Chris BUSCH drove Wild Thing, a 1D35 from San Diego, to a near-perfect start in picture postcard conditions as 20 midsize racers in Divisions 3 and 4 got under way in the 2003 Transpacific Yacht Race to Hawaii on Friday.
The 12 biggest and fastest boats will start Sunday at 1 p.m. Ten Cal 40s, 11 Aloha division entries and four racing Division 5 boats were on their fourth day into the 2,225-nautical mile race. Roger and Brenda Kuske's Lady Bleu II, a Dynamique 52 from San Diego, continued to set the pace, averaging 9.1 knots on a 218-mile day. Stan and Sally Honey's Cal 40, Illusion, still held the overall lead on corrected handicap time, 59 miles behind Lady Bleu II.
One boat---David KORY'S Barking Spider, a Catalina 38 from Point Richmond, Calif.---failed to report during Friday morning's roll call. Unlike three days earlier, when the first starters struggled to cross the line in 2 knots of wind against a 1 1/2-knot current, Friday's fleet had 9 knots of breeze under a cloudless sky to power through a light chop rolling over a moderate swell off the Palos Verdes Peninsula. Air temperature was 80 degrees (27 C.).
Wild Thing entered the starting box from the pin end, then tacked about one-third of the way toward the committee boat and hit the line at speed a second after the gun fired. Jeito, a dark blue J/145 entered by Francisco Guzman of Mexico City in its maiden race, was farthest left at the pin in another well-timed start. Jeito was to leeward of Scott PIPER'S Pipe Dream IX, a J/160 from Coral Gables, Fla. that is using the race as one leg of a circumnavigation.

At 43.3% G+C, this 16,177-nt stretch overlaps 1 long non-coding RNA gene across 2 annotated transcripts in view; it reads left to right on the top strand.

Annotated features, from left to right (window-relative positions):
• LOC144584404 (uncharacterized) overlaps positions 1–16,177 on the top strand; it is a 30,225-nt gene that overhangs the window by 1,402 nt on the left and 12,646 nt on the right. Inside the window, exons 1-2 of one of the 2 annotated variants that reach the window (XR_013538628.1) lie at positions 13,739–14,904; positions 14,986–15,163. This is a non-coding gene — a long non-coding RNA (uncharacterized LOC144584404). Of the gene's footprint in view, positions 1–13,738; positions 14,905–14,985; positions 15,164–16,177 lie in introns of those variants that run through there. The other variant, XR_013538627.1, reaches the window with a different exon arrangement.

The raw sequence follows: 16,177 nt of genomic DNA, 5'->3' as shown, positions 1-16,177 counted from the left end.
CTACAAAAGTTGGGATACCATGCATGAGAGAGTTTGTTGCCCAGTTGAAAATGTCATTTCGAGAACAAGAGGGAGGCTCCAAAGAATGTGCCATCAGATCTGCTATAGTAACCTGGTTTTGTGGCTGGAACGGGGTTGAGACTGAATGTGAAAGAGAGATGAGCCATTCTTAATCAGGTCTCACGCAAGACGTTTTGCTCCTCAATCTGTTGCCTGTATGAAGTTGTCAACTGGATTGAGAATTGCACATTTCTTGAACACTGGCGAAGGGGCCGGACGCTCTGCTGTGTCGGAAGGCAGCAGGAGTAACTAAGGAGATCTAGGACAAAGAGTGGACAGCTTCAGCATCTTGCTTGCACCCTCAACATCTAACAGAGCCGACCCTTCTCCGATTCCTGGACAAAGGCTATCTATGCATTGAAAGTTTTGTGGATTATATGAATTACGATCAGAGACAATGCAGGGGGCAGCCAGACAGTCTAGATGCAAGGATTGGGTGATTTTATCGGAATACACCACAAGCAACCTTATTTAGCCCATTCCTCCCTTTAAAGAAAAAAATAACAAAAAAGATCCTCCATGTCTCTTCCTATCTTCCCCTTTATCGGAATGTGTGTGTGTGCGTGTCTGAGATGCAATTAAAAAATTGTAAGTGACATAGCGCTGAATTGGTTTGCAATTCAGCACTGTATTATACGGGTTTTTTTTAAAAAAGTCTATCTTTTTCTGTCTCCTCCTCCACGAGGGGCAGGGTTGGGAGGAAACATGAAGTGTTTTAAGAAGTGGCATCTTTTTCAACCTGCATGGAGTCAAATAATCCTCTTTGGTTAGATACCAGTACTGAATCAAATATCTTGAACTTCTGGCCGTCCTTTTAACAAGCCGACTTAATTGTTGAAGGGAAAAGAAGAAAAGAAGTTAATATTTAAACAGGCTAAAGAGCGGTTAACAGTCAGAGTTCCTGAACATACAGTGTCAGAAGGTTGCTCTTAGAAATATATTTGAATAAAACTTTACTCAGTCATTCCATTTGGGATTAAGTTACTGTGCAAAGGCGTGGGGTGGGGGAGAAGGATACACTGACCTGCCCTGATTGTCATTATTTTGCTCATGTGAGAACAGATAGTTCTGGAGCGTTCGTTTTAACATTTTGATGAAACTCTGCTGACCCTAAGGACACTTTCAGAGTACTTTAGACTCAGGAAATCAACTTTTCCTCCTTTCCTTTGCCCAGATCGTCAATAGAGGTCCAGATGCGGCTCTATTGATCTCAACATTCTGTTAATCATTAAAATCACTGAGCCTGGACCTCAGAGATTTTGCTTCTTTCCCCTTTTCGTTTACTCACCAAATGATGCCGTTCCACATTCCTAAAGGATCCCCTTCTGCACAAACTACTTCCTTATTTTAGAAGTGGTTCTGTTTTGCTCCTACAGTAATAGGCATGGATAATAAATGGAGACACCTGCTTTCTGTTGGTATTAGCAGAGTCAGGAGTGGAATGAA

Their first checkpoint was the West End of Santa Catalina Island 23 miles away. Transpac Rear Commodore Al GARNIER, one of four family members on board Reinrag2---that's Garnier spelled backwards---reported by phone from the J/125 that the wind had built to 14 knots as the fleet cleared the island around 4 p.m., three hours after the start.
"The 50s are gone," he said, referring to Jack TAYLOR'S Santa Cruz 50, Horizon, and the J/160s Innocent Merriment and Maitri sailed, respectively, by Myron LYON and Peter JOHNSON, both of San Diego.
"No boats laid the West End," Garnier said, "but it was a short tack of maybe 500 yards or a bit more to make it. On Point [Nick MARTIN'S Schock 40 from Wilmington, Calif.] was the most weatherly boat, and now we're all headed [west] toward Santa Barbara Island. It's great sailing weather. We're still in shorts and T-shirts."
Meanwhile, the total fleet dropped to 57 boats with the announcement that Dasher, a Santa Cruz 50 entered by Roger GROH of San Francisco to be sailed doublehanded, had withdrawn because of rudder damage incurred during last month's Coastal Cup from San Francisco to Catalina.
For the boats already at sea, Grant BALDWIN reported from the communications vessel Alaska Eagle: "Weather conditions remain superb [with] winds from the NNE and 17-20 knots. Skies are overcast and it's still chilly. Lady Bleu II, apparently miffed at having to follow the much older Alaska Eagle, caught her at sundown [Thursday] night."
Alaska Eagle is Sparkman & Stephens Custom 65-foot sloop built of aluminum and launched in 1977 as Flyer for the 1977-78 Whitbread Round the World Race. She won the race and four years later, renamed and under new owner Neil Bergt, Alaska Eagle again sailed in the Whitbread, finishing ninth out of 27 boats. She has been a training and cruise vessel for the Orange Coast College School of Sailing and Seamanship since 1982.